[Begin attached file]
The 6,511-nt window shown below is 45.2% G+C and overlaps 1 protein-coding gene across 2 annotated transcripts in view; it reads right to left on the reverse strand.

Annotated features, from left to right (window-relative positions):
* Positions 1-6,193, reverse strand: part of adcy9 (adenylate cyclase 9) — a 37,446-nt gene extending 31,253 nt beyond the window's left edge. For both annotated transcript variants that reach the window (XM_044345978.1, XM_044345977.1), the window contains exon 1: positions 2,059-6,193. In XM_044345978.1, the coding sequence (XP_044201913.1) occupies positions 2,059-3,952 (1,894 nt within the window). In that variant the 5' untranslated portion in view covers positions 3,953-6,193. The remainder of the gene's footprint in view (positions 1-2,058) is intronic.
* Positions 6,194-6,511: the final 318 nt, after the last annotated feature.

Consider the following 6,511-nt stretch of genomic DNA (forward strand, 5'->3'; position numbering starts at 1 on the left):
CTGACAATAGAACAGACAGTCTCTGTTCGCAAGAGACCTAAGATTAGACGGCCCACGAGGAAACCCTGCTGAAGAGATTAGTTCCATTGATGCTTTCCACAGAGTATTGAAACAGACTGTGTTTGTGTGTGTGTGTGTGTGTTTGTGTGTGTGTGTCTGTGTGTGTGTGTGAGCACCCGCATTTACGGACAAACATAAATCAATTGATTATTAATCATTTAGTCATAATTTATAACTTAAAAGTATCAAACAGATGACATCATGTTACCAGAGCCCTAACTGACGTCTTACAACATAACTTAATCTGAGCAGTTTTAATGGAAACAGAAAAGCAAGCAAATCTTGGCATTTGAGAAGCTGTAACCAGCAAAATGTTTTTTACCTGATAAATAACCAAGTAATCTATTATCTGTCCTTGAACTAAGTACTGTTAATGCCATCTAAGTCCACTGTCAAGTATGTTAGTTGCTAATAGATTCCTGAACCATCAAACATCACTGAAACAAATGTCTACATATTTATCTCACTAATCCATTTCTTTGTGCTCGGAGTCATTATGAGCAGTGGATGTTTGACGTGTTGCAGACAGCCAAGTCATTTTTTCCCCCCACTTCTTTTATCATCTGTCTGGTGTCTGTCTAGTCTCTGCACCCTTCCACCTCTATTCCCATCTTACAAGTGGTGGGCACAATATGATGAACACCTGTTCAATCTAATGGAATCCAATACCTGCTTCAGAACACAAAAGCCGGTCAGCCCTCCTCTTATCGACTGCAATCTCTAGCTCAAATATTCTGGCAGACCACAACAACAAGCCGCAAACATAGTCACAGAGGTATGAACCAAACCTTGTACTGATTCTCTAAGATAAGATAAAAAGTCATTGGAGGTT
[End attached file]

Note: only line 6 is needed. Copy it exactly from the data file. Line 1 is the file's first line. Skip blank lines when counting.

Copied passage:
CTGACAATAGAACAGACAGTCTCTGTTCGCAAGAGACCTAAGATTAGACGGCCCACGAGGAAACCCTGCTGAAGAGATTAGTTCCATTGATGCTTTCCACAGAGTATTGAAACAGACTGTGTTTGTGTGTGTGTGTGTGTGTTTGTGTGTGTGTGTCTGTGTGTGTGTGTGAGCACCCGCATTTACGGACAAACATAAATCAATTGATTATTAATCATTTAGTCATAATTTATAACTTAAAAGTATCAAACAGATGACATCATGTTACCAGAGCCCTAACTGACGTCTTACAACATAACTTAATCTGAGCAGTTTTAATGGAAACAGAAAAGCAAGCAAATCTTGGCATTTGAGAAGCTGTAACCAGCAAAATGTTTTTTACCTGATAAATAACCAAGTAATCTATTATCTGTCCTTGAACTAAGTACTGTTAATGCCATCTAAGTCCACTGTCAAGTATGTTAGTTGCTAATAGATTCCTGAACCATCAAACATCACTGAAACAAATGTCTACATATTTATCTCACTAATCCATTTCTTTGTGCTCGGAGTCATTATGAGCAGTGGATGTTTGACGTGTTGCAGACAGCCAAGTCATTTTTTCCCCCCACTTCTTTTATCATCTGTCTGGTGTCTGTCTAGTCTCTGCACCCTTCCACCTCTATTCCCATCTTACAAGTGGTGGGCACAATATGATGAACACCTGTTCAATCTAATGGAATCCAATACCTGCTTCAGAACACAAAAGCCGGTCAGCCCTCCTCTTATCGACTGCAATCTCTAGCTCAAATATTCTGGCAGACCACAACAACAAGCCGCAAACATAGTCACAGAGGTATGAACCAAACCTTGTACTGATTCTCTAAGATAAGATAAAAAGTCATTGGAGGTT